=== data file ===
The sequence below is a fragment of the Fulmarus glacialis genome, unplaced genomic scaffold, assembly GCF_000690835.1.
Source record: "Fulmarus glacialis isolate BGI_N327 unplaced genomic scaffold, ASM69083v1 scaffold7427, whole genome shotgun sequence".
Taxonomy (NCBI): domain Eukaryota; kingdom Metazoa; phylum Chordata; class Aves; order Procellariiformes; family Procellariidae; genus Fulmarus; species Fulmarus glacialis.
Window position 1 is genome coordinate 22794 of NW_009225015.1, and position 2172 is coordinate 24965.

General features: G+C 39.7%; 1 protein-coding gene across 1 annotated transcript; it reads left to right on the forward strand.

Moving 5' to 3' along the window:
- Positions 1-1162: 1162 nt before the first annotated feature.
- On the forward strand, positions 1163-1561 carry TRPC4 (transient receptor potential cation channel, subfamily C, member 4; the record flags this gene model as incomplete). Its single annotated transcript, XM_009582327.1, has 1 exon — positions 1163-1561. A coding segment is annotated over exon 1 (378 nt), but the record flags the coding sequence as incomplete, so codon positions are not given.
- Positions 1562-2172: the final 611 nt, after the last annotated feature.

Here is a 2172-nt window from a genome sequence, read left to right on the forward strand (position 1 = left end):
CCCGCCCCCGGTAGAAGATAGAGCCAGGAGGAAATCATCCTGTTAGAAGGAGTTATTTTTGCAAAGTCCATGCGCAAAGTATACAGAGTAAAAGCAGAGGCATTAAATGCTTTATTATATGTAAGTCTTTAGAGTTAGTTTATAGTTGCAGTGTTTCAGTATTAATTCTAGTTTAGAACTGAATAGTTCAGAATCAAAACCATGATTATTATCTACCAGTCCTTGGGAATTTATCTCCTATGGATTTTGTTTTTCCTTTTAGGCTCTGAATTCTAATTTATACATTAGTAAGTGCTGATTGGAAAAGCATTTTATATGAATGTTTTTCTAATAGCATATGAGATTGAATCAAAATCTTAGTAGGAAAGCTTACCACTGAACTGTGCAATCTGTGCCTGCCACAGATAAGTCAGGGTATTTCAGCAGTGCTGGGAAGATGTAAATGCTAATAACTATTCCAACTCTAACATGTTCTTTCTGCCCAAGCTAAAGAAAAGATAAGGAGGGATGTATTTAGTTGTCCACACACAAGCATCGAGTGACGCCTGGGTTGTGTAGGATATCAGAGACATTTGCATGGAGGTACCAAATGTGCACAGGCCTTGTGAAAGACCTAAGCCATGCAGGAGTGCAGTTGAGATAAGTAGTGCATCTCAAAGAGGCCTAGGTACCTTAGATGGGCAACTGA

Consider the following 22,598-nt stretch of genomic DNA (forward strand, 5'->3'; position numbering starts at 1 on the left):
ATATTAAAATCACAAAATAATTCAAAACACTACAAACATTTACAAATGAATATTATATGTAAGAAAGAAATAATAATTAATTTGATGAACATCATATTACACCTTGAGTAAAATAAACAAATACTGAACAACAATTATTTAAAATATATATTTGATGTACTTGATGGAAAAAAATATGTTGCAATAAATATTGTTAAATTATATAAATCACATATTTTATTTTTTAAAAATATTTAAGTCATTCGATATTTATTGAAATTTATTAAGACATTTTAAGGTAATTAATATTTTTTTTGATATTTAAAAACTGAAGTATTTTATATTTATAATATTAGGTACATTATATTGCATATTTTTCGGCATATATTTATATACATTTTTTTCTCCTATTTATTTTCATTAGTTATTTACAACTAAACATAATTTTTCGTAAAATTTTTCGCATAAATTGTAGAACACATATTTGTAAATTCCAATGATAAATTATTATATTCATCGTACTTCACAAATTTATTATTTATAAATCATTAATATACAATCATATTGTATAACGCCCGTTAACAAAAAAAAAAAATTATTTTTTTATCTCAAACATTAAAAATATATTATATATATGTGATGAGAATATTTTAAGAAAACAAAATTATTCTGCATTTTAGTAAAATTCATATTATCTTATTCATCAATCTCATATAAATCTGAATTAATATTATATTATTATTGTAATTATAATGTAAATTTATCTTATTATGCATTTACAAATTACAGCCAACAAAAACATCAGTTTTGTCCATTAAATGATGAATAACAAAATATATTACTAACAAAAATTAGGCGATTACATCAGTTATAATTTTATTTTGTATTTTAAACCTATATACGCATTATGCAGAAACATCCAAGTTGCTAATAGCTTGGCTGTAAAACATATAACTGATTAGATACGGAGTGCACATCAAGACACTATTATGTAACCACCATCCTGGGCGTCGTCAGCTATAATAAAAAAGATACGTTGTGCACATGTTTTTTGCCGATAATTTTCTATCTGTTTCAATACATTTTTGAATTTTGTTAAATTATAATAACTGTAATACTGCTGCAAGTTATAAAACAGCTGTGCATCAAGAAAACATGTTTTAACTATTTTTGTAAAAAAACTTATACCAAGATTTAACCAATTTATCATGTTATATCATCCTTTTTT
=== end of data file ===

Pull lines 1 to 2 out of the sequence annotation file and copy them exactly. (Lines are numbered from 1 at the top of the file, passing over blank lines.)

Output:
The sequence below is a fragment of the Fulmarus glacialis genome, unplaced genomic scaffold, assembly GCF_000690835.1.
Source record: "Fulmarus glacialis isolate BGI_N327 unplaced genomic scaffold, ASM69083v1 scaffold7427, whole genome shotgun sequence".